After a quick one-nighter at Hervey Bay (waking up next to major highway roadworks AND a building site next to the caravan park after 8 nights on Fraser Island was a rude shock!) we drove into Bundaberg country.  Now unless you are Australian or drink a lot of rum this probably wont mean much to you, but here in Australia it is a national icon, and rum is closely linked to the country's early history - my favourite link being the NSW Corps (part of the RN Marine Corps that came here with the convicts on the First Fleet) became known as the Rum Corps as they held such a monopoly on the rum trade, which was roaring in those days of the British Navy ruling the seas (and notably the Caribbean!).  So Bundaberg has a rum distillery, and not surprisingly it is old and has a lot of interesting history, fires, spillages into the river killing/getting drunk all the fish! etc etc.  Me & Em went for the historical story interactive tour and a sample of the rum at the end - Royal Liqueur which was very nice with cream on the top!  I'm not a big rum drinker, but maybe one day I will be.....P1070030

Up the coast from "Bundy" is "Town of 1770" or "1770" or "Seventeen Seventy" whatever you like to call it.  We are still confused about the name, not just because it is numbers, but because Captain Cook landed here in 1770, which was 18 years before the First Fleet came back and the country was actually "settled" I would have thought 1770 was quite an important date being when Australia was discovered, not just 1788?  But maybe I am wrong and I will not pass the Australian citizenship test because of this....P1070036

We went for a sunbathe, a walk along the beach watching dolphins, seabirds dive for fish, fishermen, and other strollers, then watched a beautiful sunset on the beach from our campsite, I like to thin this would have been how Captain Cook would have seen the area when he landed here too (apart from the outboard motor in the corner obviously) P1070058 But then had the rest of the evening ruined by some "hoons" who were only about 16, with their 40 something totally dense father, getting drunk 2 metres from our tent and chatting up Canadian backpackers.  I shouted at them at 19:30 (dont laugh, it wasnt because I wanted to go to bed - they were being so loud me & Em couldnt actually hear each other) and then Em shouted at them at 22:30 as they were still going and we had their silhouettes dancing around on our tent wall.  They went to the beach and annoyed the rest of the campsite til about 01:00.  Not fun at all.  Then they were up at 6am making more noise!  I wanted to get up before them and wake them up but they beat me to it.  Actually I was going to reverse over their tent and run them all over, but its harder to hit moving targets.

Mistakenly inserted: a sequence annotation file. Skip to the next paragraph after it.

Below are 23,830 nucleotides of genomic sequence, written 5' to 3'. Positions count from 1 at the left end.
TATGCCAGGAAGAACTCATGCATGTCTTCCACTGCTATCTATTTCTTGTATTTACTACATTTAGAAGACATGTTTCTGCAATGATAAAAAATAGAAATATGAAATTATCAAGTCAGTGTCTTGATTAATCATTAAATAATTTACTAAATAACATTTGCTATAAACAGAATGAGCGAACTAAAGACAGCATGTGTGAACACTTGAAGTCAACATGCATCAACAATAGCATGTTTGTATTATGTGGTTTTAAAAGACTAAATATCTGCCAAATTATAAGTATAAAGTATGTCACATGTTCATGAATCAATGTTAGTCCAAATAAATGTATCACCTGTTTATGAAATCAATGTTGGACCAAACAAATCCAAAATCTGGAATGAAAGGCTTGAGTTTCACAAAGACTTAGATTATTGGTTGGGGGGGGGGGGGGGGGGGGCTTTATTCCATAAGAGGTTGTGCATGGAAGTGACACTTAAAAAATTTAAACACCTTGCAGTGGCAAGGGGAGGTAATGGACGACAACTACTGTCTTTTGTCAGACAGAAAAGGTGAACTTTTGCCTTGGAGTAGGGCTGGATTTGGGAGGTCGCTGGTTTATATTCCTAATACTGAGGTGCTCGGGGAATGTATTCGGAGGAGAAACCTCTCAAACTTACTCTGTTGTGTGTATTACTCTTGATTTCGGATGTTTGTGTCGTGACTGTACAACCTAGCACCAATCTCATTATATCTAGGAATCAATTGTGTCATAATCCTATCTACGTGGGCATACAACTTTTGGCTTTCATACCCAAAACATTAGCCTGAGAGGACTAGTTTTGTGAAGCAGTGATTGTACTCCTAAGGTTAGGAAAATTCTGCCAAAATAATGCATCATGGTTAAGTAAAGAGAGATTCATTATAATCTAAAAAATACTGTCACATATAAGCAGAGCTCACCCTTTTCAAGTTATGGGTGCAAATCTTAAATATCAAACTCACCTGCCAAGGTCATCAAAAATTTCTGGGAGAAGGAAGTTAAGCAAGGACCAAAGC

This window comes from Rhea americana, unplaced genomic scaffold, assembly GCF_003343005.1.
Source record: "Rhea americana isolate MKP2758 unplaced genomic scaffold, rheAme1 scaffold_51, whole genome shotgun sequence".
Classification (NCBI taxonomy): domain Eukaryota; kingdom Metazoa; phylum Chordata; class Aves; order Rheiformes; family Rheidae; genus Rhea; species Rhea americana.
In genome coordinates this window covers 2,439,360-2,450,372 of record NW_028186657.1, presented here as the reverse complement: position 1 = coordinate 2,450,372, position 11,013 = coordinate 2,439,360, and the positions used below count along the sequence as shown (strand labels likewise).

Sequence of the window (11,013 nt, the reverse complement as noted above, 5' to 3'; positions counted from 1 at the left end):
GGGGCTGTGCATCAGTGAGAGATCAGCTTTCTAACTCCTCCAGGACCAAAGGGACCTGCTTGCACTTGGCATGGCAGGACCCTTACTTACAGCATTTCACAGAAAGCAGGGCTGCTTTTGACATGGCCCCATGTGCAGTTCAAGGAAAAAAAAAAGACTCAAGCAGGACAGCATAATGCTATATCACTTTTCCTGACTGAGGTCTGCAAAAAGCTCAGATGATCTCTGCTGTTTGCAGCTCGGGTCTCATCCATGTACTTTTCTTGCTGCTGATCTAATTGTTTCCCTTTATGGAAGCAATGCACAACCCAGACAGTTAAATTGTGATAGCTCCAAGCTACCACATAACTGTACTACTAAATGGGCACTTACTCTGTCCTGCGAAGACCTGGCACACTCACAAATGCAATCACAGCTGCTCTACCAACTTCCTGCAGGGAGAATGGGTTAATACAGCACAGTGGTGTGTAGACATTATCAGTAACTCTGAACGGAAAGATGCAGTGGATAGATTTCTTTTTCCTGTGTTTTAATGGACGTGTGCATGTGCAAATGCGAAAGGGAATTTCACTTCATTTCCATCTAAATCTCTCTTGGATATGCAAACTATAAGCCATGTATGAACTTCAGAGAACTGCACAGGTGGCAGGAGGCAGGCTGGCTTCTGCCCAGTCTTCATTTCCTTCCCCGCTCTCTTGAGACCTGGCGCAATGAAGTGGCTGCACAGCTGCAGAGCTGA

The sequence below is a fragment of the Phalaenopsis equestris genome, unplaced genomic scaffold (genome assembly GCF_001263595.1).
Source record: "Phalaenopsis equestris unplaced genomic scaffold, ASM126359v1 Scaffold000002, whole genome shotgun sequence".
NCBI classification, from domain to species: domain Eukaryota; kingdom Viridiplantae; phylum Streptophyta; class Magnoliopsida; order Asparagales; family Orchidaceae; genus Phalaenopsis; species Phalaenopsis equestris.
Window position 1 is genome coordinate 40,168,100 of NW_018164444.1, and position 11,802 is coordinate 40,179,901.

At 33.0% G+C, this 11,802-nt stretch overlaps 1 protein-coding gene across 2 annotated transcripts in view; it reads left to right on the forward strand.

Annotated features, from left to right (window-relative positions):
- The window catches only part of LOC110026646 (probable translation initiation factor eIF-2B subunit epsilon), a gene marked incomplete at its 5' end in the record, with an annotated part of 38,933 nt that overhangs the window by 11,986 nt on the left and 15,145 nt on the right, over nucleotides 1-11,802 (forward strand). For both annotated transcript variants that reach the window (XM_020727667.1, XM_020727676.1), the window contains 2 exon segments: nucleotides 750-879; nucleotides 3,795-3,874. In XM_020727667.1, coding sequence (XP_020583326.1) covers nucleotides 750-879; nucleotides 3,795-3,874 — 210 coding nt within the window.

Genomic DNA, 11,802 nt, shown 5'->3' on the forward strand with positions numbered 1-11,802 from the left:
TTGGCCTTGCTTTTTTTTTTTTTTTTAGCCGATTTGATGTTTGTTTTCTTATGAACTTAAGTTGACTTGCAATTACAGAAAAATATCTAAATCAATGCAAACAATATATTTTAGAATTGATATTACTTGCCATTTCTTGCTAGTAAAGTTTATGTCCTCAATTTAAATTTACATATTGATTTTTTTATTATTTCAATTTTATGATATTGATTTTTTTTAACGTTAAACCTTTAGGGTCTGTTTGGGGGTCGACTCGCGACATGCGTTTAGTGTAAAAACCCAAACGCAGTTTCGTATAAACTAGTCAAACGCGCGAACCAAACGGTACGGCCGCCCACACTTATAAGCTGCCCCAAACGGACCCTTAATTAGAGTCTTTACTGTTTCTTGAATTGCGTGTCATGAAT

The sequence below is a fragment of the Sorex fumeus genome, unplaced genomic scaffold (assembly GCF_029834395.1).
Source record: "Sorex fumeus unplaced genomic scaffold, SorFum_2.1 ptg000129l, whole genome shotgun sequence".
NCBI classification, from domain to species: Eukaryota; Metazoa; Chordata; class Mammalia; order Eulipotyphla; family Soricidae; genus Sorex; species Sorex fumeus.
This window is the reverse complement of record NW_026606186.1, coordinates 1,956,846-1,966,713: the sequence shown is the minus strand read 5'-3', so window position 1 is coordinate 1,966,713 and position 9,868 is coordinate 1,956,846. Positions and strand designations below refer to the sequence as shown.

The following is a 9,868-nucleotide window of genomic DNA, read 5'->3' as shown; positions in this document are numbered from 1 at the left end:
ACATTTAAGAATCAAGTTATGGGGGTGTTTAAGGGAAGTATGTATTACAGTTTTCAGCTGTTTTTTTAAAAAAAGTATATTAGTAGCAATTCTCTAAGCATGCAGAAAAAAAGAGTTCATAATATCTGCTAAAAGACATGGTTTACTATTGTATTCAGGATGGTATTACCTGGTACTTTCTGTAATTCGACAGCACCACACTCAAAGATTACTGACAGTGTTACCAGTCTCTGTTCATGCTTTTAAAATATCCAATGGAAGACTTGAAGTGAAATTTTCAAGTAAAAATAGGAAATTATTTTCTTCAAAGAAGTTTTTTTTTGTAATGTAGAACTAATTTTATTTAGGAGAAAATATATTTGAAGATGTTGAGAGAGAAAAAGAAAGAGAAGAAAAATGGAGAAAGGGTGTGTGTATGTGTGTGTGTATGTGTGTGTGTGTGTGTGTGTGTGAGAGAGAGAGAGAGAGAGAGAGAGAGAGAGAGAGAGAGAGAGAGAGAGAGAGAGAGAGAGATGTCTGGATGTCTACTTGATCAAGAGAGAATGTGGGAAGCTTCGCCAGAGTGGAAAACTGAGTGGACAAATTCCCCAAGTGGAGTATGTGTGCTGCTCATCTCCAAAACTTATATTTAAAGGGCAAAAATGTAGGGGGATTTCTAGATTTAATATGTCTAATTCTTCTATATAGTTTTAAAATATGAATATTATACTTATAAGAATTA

We got on the road with a takeout coffee from the bakery as early as possible to get away from them, driving back through 1770 and Agnes Water, which are quaint little towns, and onto the Capricorn Coast....this is the most southerly point of the Great Barrier Reef and is very pretty, this is the view 20 metres from our tent:  P1070098  and these little fellas (flying foxes): P1070092  are about 30 metres away, but my god do they make a noise when they come home in the small hours of the morning!  They scrap all day fussing and fighting each other, making a screaming squeaky kind of noise, then they all fly off together when it gets dark to feed and come home to fuss and fight again.  I would rather be woken up by these little dudes than the village idiots we had next to us at 1770 any day though.  We've booked in for a few nights in Emu Park campsite which seems to be just right - delicious bakery and a fish and chip shop about 300 metres away, empty beach in front of us, and a powered site cheaper than some unpowered we've had.  We're both feeling quite relaxed here, swimming, sat around, chatting to the grey nomads (!) and will take our time cruising up the coast before meeting Paul and Emily again in Cairns on 13th July.

Thursday, 19 June 2008

Second Half of Fraser Island

Since camping up for 4 nights at Central Station on Fraser we moved out of the rainforest area to a campsite "Dundaburra" about 300m from the beach which is much drier and much nicer!  Shame we didn't realise to start with as our towels are now drying in a few hours, whereas they never dried at all in the rainforest at Central Station.  This is our setup at Dundaburra:


Me & Em are loving it here; the beach and 4wd scenic drives are spectacular, we've had some of the best "day" trips on the island since being away.  Everywhere is quite busy with the backpackers still, but not badly busy, and if you go north of a place called Indian Heads it is a more quiet, tranquil beach and the area is zoned "semi remote" as the national parks call it.  Help is a bit more few and far between, but its worth the effort to get there: